Q: When and how should I deadhead and prune my roses?
A: Deadheading—the removal of spent flowers—is a form of pruning. Before making pruning decisions about your roses, it is best to determine the type of rose, and how and when it blooms. Roses are divided into different types based on common characteristics.
Pruning cuts should be made on a 45-degree angle, ¼ inch above an outward-facing bud or five-leaf axil. Dead, diseased, spindly, or crossing branches can be removed at any time.
Spent flowers on hybrid tea, floribunda, and grandiflora roses should be removed regularly to encourage rebloom. Deadheading should not be done after Labor Day to avoid encouraging new growth that may be damaged by early cold temperatures and to allow the plant to produce hips (fruits of roses that contain seeds). Many roses—especially old garden roses—produce large hips, which provide good winter interest.
Most shrub roses require no pruning except to reduce their height, if desired. Shrub roses such as the ‘Knock Out’ series are self-cleaning and will rebloom continually throughout the growing season with no deadheading necessary. They can be lightly pruned in early spring as the plants begin to leaf out in order to regulate their height and to remove winter-damaged cane tips.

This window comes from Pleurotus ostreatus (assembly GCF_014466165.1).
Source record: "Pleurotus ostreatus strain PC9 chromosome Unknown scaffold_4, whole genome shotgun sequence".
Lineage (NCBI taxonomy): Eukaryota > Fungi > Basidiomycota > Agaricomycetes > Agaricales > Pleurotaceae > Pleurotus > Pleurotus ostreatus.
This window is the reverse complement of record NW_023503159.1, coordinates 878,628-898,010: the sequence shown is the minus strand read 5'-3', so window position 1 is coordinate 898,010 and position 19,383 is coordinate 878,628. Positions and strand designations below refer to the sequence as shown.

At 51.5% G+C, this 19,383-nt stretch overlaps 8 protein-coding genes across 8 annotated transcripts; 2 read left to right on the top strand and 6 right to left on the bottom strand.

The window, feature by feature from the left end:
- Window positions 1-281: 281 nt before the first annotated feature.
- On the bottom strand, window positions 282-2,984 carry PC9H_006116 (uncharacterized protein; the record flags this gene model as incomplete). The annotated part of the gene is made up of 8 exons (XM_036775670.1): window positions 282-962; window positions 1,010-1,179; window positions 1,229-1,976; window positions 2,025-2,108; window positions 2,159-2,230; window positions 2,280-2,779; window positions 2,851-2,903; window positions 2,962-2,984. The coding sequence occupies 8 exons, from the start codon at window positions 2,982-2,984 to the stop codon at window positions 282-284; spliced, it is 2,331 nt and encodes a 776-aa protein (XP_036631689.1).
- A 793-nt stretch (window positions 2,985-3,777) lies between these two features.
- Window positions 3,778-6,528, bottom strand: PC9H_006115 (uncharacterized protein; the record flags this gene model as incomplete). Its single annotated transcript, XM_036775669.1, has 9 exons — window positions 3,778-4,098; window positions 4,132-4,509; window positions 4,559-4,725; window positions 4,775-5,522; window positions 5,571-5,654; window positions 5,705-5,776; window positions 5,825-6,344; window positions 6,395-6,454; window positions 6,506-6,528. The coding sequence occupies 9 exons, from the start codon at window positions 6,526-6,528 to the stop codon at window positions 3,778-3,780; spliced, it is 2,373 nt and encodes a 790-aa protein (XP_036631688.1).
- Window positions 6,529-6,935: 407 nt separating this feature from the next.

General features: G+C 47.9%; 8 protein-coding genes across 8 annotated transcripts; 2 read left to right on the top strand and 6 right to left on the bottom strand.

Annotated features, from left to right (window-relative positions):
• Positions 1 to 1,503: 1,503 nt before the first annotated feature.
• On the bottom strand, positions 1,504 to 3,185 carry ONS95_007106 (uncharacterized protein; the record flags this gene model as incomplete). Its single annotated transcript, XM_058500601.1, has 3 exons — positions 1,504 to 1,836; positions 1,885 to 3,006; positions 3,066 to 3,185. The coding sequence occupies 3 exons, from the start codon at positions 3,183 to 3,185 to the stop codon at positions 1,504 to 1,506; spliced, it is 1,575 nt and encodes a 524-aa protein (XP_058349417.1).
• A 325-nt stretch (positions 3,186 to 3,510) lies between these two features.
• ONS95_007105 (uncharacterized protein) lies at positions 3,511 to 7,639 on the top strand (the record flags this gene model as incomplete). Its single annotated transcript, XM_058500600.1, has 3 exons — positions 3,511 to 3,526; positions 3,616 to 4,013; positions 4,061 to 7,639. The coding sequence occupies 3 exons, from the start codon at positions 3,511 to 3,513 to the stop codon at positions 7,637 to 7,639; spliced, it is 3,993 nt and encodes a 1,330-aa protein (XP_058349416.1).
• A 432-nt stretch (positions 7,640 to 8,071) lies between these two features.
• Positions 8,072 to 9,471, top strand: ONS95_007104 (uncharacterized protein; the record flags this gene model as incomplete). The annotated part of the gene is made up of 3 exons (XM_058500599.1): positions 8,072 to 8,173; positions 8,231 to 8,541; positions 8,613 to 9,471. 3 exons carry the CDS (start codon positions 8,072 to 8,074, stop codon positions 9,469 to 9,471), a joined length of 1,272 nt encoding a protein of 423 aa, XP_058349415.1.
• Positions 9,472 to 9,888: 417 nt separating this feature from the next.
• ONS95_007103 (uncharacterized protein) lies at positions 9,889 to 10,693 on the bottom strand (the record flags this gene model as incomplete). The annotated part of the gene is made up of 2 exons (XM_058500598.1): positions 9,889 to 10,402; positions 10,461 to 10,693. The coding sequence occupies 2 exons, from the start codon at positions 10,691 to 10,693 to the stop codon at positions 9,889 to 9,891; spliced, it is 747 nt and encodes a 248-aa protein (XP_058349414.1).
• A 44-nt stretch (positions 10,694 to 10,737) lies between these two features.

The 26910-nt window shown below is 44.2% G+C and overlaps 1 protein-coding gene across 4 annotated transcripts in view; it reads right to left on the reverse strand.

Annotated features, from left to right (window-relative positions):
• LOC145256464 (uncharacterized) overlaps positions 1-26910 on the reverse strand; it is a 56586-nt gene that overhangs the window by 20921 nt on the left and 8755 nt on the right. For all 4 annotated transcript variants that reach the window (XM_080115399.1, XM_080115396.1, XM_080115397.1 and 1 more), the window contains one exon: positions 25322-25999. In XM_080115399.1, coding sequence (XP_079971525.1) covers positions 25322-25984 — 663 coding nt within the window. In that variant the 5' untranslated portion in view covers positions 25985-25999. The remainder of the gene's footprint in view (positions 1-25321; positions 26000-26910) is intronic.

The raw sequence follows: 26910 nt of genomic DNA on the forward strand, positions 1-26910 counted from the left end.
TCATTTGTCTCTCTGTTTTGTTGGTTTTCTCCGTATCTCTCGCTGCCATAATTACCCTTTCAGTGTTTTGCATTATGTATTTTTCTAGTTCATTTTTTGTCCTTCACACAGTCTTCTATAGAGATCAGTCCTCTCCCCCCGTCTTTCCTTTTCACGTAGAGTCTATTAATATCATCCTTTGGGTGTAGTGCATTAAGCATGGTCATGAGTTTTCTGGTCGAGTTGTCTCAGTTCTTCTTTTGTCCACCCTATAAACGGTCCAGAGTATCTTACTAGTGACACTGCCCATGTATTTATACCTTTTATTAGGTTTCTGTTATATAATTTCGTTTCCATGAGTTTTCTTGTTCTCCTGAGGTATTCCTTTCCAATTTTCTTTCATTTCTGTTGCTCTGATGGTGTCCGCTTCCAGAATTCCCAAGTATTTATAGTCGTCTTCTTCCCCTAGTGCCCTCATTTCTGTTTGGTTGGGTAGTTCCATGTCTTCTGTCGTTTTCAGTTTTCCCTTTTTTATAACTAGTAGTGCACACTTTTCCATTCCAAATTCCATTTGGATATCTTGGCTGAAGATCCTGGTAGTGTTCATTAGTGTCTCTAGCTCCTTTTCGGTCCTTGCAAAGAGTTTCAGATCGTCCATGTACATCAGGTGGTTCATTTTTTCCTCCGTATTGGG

Climbing and rambling roses are generally pruned to train them to grow on support structures or to reduce their height. Rambling roses can also be allowed to sprawl naturally with no pruning required except to control size. If pruning is necessary on climbers or ramblers that only bloom once, it should be done immediately after flowering, because blooms are produced on old wood.
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